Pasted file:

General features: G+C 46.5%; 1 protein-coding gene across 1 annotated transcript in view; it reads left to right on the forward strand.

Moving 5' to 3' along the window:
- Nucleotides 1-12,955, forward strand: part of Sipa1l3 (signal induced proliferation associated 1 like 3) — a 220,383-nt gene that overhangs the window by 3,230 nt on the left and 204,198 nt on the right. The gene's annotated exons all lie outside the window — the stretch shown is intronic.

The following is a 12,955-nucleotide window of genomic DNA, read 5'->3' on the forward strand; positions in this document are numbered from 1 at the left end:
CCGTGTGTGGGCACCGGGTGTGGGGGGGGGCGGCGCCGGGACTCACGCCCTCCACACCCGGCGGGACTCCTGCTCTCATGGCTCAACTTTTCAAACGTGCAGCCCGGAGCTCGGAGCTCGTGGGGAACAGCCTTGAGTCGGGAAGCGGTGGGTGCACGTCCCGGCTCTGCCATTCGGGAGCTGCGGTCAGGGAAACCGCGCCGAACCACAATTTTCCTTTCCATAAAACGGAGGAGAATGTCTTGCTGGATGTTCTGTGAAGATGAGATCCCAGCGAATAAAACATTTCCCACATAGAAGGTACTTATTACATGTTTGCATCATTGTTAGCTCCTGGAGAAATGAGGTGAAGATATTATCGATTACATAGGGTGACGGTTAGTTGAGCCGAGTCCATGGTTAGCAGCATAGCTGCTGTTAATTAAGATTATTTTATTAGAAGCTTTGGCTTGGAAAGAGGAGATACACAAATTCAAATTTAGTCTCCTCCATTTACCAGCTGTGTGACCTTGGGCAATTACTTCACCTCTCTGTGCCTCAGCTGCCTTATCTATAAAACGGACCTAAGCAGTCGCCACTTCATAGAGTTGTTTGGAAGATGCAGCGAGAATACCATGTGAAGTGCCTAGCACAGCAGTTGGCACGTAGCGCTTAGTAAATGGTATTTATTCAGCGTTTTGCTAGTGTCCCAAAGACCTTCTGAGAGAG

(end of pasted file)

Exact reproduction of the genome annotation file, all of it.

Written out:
General features: G+C 46.5%; 1 protein-coding gene across 1 annotated transcript in view; it reads left to right on the forward strand.

Moving 5' to 3' along the window:
- Nucleotides 1-12,955, forward strand: part of Sipa1l3 (signal induced proliferation associated 1 like 3) — a 220,383-nt gene that overhangs the window by 3,230 nt on the left and 204,198 nt on the right. The gene's annotated exons all lie outside the window — the stretch shown is intronic.

The following is a 12,955-nucleotide window of genomic DNA, read 5'->3' on the forward strand; positions in this document are numbered from 1 at the left end:
CCGTGTGTGGGCACCGGGTGTGGGGGGGGGCGGCGCCGGGACTCACGCCCTCCACACCCGGCGGGACTCCTGCTCTCATGGCTCAACTTTTCAAACGTGCAGCCCGGAGCTCGGAGCTCGTGGGGAACAGCCTTGAGTCGGGAAGCGGTGGGTGCACGTCCCGGCTCTGCCATTCGGGAGCTGCGGTCAGGGAAACCGCGCCGAACCACAATTTTCCTTTCCATAAAACGGAGGAGAATGTCTTGCTGGATGTTCTGTGAAGATGAGATCCCAGCGAATAAAACATTTCCCACATAGAAGGTACTTATTACATGTTTGCATCATTGTTAGCTCCTGGAGAAATGAGGTGAAGATATTATCGATTACATAGGGTGACGGTTAGTTGAGCCGAGTCCATGGTTAGCAGCATAGCTGCTGTTAATTAAGATTATTTTATTAGAAGCTTTGGCTTGGAAAGAGGAGATACACAAATTCAAATTTAGTCTCCTCCATTTACCAGCTGTGTGACCTTGGGCAATTACTTCACCTCTCTGTGCCTCAGCTGCCTTATCTATAAAACGGACCTAAGCAGTCGCCACTTCATAGAGTTGTTTGGAAGATGCAGCGAGAATACCATGTGAAGTGCCTAGCACAGCAGTTGGCACGTAGCGCTTAGTAAATGGTATTTATTCAGCGTTTTGCTAGTGTCCCAAAGACCTTCTGAGAGAG